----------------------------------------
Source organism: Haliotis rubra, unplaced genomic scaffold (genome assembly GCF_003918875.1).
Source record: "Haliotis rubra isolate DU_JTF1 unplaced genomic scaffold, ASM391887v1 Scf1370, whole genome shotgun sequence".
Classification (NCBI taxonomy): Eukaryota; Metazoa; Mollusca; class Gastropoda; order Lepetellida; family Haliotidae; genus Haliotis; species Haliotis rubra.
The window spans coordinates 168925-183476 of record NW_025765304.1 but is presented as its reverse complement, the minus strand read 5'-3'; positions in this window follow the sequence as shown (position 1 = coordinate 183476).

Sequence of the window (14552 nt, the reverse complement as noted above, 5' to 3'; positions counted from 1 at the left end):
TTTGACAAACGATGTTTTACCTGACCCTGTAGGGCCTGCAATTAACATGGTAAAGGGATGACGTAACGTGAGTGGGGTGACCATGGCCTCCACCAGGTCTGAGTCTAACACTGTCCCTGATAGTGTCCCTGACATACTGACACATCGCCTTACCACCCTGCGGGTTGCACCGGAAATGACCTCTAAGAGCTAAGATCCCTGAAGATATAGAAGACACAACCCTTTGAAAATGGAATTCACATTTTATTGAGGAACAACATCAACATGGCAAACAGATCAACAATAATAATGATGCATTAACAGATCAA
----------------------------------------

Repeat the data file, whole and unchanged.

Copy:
Source organism: Haliotis rubra, unplaced genomic scaffold (genome assembly GCF_003918875.1).
Source record: "Haliotis rubra isolate DU_JTF1 unplaced genomic scaffold, ASM391887v1 Scf1370, whole genome shotgun sequence".
Classification (NCBI taxonomy): Eukaryota; Metazoa; Mollusca; class Gastropoda; order Lepetellida; family Haliotidae; genus Haliotis; species Haliotis rubra.
The window spans coordinates 168925-183476 of record NW_025765304.1 but is presented as its reverse complement, the minus strand read 5'-3'; positions in this window follow the sequence as shown (position 1 = coordinate 183476).

Sequence of the window (14552 nt, the reverse complement as noted above, 5' to 3'; positions counted from 1 at the left end):
TTTGACAAACGATGTTTTACCTGACCCTGTAGGGCCTGCAATTAACATGGTAAAGGGATGACGTAACGTGAGTGGGGTGACCATGGCCTCCACCAGGTCTGAGTCTAACACTGTCCCTGATAGTGTCCCTGACATACTGACACATCGCCTTACCACCCTGCGGGTTGCACCGGAAATGACCTCTAAGAGCTAAGATCCCTGAAGATATAGAAGACACAACCCTTTGAAAATGGAATTCACATTTTATTGAGGAACAACATCAACATGGCAAACAGATCAACAATAATAATGATGCATTAACAGATCAA